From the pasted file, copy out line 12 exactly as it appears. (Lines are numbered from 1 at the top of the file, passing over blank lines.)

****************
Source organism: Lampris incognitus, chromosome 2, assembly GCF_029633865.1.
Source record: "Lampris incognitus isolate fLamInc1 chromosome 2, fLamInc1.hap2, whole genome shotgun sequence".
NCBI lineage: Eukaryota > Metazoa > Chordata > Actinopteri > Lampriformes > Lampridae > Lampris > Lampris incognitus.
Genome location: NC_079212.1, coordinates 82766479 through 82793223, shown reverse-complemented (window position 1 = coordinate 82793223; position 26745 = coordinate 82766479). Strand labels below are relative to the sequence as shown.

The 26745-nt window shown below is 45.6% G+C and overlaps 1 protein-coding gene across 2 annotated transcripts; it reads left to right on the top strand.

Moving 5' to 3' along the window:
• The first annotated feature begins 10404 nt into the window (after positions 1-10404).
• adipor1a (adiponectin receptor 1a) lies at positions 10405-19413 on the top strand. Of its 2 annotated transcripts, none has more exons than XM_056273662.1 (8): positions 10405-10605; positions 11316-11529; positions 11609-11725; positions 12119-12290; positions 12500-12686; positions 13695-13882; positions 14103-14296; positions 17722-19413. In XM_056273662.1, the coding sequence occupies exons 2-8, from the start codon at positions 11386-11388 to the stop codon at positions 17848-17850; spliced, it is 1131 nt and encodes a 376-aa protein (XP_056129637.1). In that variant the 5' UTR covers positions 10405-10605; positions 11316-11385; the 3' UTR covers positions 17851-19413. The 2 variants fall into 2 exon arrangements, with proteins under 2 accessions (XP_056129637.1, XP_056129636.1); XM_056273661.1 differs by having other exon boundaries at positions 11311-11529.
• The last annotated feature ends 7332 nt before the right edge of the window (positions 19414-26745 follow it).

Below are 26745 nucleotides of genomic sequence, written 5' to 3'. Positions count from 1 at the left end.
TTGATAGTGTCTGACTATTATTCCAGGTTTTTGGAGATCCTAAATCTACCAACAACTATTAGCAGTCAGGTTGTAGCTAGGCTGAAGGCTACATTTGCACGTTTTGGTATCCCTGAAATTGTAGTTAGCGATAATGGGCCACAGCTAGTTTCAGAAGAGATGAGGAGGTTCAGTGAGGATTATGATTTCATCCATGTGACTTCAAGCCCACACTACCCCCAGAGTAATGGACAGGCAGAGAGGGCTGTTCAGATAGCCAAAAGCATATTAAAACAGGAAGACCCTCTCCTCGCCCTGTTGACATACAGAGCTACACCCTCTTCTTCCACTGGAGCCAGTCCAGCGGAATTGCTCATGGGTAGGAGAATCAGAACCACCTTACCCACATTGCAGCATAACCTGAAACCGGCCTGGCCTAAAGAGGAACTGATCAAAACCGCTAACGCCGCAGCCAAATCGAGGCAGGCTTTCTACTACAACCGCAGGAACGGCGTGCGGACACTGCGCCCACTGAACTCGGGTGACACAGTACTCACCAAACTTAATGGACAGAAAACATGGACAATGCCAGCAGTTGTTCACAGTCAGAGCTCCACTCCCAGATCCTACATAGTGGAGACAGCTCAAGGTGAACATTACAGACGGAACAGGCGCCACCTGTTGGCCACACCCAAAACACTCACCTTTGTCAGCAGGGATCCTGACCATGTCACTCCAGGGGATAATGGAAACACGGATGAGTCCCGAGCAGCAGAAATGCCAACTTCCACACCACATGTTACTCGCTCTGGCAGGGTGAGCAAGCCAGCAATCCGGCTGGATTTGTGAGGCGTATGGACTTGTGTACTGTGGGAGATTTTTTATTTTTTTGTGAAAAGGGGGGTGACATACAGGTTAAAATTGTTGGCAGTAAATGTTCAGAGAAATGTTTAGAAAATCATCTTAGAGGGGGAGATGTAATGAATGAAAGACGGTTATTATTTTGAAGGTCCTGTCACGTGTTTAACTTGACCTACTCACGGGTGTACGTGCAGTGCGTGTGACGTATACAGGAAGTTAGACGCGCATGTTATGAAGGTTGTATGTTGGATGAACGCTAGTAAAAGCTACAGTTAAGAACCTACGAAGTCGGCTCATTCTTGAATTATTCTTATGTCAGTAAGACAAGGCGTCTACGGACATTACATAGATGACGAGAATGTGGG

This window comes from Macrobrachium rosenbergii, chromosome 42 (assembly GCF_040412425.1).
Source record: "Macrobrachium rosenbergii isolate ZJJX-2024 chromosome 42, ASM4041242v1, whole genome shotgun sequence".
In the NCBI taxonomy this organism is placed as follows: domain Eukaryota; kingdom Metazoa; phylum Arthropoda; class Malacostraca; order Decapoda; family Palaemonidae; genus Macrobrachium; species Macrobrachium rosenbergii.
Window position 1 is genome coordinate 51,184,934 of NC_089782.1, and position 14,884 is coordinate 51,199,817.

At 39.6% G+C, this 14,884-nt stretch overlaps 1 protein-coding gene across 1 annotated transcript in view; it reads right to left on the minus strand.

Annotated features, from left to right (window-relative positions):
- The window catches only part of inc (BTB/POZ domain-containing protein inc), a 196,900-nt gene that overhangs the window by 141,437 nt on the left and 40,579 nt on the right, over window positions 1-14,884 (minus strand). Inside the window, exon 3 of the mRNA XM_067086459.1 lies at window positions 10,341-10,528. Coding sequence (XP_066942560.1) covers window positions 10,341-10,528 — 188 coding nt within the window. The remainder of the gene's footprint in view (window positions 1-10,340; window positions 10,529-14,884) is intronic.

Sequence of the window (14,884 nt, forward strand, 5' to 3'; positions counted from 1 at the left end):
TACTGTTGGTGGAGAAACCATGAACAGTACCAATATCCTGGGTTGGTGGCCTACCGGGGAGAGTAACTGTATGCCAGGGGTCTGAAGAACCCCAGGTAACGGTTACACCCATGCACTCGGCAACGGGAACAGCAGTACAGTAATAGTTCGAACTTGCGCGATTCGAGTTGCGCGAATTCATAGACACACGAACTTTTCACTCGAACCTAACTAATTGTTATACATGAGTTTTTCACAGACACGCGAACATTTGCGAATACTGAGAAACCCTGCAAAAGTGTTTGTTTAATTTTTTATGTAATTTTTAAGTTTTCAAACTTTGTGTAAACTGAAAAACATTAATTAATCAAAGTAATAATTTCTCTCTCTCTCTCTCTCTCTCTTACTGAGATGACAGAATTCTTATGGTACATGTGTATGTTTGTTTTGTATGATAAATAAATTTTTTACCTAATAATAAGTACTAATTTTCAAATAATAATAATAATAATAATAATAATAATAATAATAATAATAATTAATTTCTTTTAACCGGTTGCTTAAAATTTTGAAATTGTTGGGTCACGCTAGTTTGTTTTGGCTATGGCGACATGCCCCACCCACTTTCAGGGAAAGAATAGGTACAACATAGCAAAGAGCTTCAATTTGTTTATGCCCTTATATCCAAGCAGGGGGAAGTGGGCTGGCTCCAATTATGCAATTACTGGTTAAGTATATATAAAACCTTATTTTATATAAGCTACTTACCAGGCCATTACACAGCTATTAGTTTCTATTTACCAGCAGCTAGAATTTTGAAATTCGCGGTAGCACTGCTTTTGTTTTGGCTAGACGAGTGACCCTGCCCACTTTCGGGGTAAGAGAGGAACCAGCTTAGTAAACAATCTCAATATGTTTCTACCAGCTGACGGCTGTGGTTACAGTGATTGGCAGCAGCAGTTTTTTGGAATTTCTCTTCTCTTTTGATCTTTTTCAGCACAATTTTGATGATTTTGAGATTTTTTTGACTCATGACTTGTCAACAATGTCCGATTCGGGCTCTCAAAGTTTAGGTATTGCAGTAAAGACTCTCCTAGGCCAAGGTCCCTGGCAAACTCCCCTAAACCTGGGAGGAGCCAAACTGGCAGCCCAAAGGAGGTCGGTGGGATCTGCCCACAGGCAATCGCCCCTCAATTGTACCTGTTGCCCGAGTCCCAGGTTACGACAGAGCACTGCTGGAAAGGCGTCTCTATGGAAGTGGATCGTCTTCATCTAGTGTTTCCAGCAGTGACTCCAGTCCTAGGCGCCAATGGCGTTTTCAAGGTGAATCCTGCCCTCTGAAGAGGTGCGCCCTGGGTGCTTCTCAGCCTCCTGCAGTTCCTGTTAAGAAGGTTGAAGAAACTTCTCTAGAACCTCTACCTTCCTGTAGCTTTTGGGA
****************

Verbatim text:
This window comes from Macrobrachium rosenbergii, chromosome 42 (assembly GCF_040412425.1).